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Title

Endoplasmic reticulum stress sensor IRE1α enhances IL-23 expression by human dendritic cells

AuthorsMárquez, Saioa; Herrero, Carmen ; Alonso, Sara ; Azogil, Alicia; Montero, Olimpio; Fernández, Nieves ; Sánchez Crespo, Mariano
Issue Date2017
PublisherFrontiers Media
CitationFrontiers in Immunology 8: 639 (2017)
AbstractHuman monocyte-derived dendritic cells (DCs) exposed to pathogen-associated molecular patterns (PAMPs) undergo bioenergetic changes that influence the immune response. We found that stimulation with PAMPs enhanced glycolysis in DCs, whereas oxidative phosphorylation remained unaltered. Glucose starvation and the hexokinase inhibitor 2-deoxy-d-glucose (2-DG) modulated cytokine expression in stimulated DCs. Strikingly, IL23A was markedly induced upon 2-DG treatment, but not during glucose deprivation. Since 2-DG can also rapidly inhibit protein N-glycosylation, we postulated that this compound could induce IL-23 in DCs via activation of the endoplasmic reticulum (ER) stress response. Indeed, stimulation of DCs with PAMPs in the presence of 2-DG robustly activated inositol-requiring protein 1a (IRE1α) signaling and to a lesser extent the PERK arm of the unfolded protein response. Additional ER stressors such as tunicamycin and thapsigargin also promoted IL-23 expression by PAMP-stimulated DCs. Pharmacological, biochemical, and genetic analyses using conditional knockout mice revealed that IL-23 induction in ER stressed DCs stimulated with PAMPs was IRE1α/X-box binding protein 1-dependent upon zymosan stimulation. Interestingly, we further evidenced PERK-mediated and CAAT/enhancer-binding protein β-dependent trans-activation of IL23A upon lipopolysaccharide treatment. Our findings uncover that the ER stress response can potently modulate cytokine expression in PAMP-stimulated human DCs.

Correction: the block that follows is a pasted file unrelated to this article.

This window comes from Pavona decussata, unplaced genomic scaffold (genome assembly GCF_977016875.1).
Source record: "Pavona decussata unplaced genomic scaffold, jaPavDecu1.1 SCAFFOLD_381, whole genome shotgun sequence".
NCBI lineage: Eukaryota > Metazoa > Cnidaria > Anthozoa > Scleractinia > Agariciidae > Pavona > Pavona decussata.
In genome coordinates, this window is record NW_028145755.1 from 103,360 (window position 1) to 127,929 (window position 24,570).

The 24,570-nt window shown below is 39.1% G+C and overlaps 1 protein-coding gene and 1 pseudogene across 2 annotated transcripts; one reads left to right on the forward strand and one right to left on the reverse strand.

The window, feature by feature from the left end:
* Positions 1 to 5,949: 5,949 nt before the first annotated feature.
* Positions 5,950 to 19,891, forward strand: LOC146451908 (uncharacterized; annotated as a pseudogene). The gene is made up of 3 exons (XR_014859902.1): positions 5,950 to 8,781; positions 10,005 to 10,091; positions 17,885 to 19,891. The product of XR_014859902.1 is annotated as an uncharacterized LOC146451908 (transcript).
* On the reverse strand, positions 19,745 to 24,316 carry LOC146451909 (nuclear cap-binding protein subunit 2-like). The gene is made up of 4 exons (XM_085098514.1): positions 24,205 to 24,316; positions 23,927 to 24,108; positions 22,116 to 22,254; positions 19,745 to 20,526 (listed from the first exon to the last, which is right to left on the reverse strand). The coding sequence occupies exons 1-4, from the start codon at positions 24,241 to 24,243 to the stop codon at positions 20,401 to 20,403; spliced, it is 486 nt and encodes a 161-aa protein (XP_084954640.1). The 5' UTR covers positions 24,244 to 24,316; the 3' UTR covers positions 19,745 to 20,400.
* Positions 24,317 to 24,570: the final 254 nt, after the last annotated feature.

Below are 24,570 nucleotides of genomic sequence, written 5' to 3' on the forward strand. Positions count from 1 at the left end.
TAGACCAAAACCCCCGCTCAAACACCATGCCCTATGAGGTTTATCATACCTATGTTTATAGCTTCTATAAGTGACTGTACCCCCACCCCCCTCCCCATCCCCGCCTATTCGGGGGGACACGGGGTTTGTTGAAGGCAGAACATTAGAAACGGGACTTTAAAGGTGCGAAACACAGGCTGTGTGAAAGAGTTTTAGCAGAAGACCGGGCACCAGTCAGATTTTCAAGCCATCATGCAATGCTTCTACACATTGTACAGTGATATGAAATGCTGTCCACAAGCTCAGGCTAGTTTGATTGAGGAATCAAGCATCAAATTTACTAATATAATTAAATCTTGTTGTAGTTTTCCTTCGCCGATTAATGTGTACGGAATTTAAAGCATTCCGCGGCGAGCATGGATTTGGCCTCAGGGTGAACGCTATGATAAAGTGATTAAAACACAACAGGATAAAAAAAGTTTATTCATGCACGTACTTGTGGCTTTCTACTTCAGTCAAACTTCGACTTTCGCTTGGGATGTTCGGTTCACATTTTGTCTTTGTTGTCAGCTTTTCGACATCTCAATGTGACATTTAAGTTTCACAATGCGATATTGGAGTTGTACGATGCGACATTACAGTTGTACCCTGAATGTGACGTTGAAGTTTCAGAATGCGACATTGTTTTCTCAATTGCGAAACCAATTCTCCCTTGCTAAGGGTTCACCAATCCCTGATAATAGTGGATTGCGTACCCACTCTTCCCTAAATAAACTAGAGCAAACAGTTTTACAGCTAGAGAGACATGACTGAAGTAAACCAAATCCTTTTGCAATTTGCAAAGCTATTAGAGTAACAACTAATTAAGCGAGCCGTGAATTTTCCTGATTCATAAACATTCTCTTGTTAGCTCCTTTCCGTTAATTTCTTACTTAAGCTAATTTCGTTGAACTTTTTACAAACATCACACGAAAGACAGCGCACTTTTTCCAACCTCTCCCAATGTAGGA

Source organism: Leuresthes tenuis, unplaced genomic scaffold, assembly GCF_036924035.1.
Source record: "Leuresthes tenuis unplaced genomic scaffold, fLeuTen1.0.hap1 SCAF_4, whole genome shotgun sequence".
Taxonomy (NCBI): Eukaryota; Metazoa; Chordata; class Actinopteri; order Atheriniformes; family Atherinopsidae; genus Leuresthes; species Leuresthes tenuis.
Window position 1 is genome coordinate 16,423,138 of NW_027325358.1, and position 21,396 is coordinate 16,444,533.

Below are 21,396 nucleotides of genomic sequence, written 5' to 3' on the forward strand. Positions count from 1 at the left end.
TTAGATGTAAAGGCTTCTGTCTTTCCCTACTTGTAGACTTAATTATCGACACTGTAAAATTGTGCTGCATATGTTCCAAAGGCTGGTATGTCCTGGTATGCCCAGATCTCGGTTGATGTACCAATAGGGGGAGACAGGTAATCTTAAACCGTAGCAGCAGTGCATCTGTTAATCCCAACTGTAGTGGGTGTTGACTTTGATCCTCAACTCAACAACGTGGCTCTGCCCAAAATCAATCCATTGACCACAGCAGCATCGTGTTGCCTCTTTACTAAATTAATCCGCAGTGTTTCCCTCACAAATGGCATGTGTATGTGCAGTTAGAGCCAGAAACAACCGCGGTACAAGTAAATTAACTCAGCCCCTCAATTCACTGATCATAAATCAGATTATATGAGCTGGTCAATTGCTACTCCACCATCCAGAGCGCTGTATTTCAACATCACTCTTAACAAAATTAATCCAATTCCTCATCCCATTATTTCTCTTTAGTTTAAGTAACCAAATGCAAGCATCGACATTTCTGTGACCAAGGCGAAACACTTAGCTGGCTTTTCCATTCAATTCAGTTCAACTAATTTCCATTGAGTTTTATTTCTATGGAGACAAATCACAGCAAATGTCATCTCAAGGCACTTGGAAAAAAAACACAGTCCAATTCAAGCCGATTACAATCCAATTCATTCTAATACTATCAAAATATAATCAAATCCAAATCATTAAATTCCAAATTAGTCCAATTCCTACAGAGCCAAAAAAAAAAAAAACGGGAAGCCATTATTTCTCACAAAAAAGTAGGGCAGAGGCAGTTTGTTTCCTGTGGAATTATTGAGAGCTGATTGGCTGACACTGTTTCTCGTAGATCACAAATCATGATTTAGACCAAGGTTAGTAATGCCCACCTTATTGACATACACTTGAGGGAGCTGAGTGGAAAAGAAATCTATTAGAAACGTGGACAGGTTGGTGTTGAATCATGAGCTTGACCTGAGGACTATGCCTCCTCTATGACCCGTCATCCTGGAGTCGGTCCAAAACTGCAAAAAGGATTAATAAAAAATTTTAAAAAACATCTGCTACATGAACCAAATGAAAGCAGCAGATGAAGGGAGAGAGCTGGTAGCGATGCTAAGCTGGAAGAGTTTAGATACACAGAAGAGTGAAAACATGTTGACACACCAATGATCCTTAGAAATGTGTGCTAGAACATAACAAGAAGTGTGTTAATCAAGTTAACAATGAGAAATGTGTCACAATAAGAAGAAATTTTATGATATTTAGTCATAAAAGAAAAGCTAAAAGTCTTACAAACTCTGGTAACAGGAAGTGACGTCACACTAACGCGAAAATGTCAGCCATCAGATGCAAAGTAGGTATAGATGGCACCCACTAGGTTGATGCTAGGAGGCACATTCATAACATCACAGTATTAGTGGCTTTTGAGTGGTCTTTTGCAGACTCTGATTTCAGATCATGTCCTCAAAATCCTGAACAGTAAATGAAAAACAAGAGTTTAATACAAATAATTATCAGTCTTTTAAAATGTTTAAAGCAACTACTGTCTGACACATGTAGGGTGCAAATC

DescriptionThis is an open-access article distributed under the terms of the Creative Commons Attribution License (CC BY).-- et al.
Publisher version (URL)https://doi.org/10.3389/fimmu.2017.00639
URIhttp://hdl.handle.net/10261/158141
DOI10.3389/fimmu.2017.00639
Identifiersdoi: 10.3389/fimmu.2017.00639
e-issn: 1664-3224
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